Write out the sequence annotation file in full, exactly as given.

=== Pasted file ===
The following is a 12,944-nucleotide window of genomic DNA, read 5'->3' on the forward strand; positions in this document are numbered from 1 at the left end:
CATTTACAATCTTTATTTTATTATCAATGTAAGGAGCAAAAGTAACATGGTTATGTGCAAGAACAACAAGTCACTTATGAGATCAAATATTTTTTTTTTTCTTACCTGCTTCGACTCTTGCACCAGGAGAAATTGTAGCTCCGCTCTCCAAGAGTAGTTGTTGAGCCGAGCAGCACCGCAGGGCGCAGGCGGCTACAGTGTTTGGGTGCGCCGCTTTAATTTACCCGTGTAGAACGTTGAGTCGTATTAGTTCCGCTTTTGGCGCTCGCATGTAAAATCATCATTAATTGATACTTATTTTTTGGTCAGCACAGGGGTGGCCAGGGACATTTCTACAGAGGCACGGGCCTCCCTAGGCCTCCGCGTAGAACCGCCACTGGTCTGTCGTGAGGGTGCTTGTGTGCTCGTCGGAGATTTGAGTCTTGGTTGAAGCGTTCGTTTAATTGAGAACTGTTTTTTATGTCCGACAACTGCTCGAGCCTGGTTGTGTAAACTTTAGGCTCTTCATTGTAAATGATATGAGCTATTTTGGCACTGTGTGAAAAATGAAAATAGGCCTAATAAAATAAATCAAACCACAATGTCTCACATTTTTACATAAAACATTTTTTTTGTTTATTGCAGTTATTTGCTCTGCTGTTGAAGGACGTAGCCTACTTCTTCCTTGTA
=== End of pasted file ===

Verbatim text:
The following is a 12,944-nucleotide window of genomic DNA, read 5'->3' on the forward strand; positions in this document are numbered from 1 at the left end:
CATTTACAATCTTTATTTTATTATCAATGTAAGGAGCAAAAGTAACATGGTTATGTGCAAGAACAACAAGTCACTTATGAGATCAAATATTTTTTTTTTTCTTACCTGCTTCGACTCTTGCACCAGGAGAAATTGTAGCTCCGCTCTCCAAGAGTAGTTGTTGAGCCGAGCAGCACCGCAGGGCGCAGGCGGCTACAGTGTTTGGGTGCGCCGCTTTAATTTACCCGTGTAGAACGTTGAGTCGTATTAGTTCCGCTTTTGGCGCTCGCATGTAAAATCATCATTAATTGATACTTATTTTTTGGTCAGCACAGGGGTGGCCAGGGACATTTCTACAGAGGCACGGGCCTCCCTAGGCCTCCGCGTAGAACCGCCACTGGTCTGTCGTGAGGGTGCTTGTGTGCTCGTCGGAGATTTGAGTCTTGGTTGAAGCGTTCGTTTAATTGAGAACTGTTTTTTATGTCCGACAACTGCTCGAGCCTGGTTGTGTAAACTTTAGGCTCTTCATTGTAAATGATATGAGCTATTTTGGCACTGTGTGAAAAATGAAAATAGGCCTAATAAAATAAATCAAACCACAATGTCTCACATTTTTACATAAAACATTTTTTTTGTTTATTGCAGTTATTTGCTCTGCTGTTGAAGGACGTAGCCTACTTCTTCCTTGTA